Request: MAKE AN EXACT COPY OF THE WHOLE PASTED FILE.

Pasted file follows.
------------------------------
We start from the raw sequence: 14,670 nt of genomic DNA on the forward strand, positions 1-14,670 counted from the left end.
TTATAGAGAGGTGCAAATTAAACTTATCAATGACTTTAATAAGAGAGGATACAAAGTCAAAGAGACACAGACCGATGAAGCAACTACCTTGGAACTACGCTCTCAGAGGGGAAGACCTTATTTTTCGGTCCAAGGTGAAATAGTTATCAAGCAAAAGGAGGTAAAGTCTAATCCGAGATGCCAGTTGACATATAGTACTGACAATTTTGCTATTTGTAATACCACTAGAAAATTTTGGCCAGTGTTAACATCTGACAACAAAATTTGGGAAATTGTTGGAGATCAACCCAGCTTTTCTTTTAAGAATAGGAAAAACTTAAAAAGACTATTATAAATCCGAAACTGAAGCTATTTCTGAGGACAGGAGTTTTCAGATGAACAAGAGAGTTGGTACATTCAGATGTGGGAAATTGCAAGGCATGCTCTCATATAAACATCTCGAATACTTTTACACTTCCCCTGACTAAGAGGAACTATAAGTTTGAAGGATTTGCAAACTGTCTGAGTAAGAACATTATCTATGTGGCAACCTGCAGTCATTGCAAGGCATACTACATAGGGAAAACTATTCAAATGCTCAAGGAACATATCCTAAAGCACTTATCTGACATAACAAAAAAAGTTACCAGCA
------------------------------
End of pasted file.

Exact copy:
We start from the raw sequence: 14,670 nt of genomic DNA on the forward strand, positions 1-14,670 counted from the left end.
TTATAGAGAGGTGCAAATTAAACTTATCAATGACTTTAATAAGAGAGGATACAAAGTCAAAGAGACACAGACCGATGAAGCAACTACCTTGGAACTACGCTCTCAGAGGGGAAGACCTTATTTTTCGGTCCAAGGTGAAATAGTTATCAAGCAAAAGGAGGTAAAGTCTAATCCGAGATGCCAGTTGACATATAGTACTGACAATTTTGCTATTTGTAATACCACTAGAAAATTTTGGCCAGTGTTAACATCTGACAACAAAATTTGGGAAATTGTTGGAGATCAACCCAGCTTTTCTTTTAAGAATAGGAAAAACTTAAAAAGACTATTATAAATCCGAAACTGAAGCTATTTCTGAGGACAGGAGTTTTCAGATGAACAAGAGAGTTGGTACATTCAGATGTGGGAAATTGCAAGGCATGCTCTCATATAAACATCTCGAATACTTTTACACTTCCCCTGACTAAGAGGAACTATAAGTTTGAAGGATTTGCAAACTGTCTGAGTAAGAACATTATCTATGTGGCAACCTGCAGTCATTGCAAGGCATACTACATAGGGAAAACTATTCAAATGCTCAAGGAACATATCCTAAAGCACTTATCTGACATAACAAAAAAAGTTACCAGCA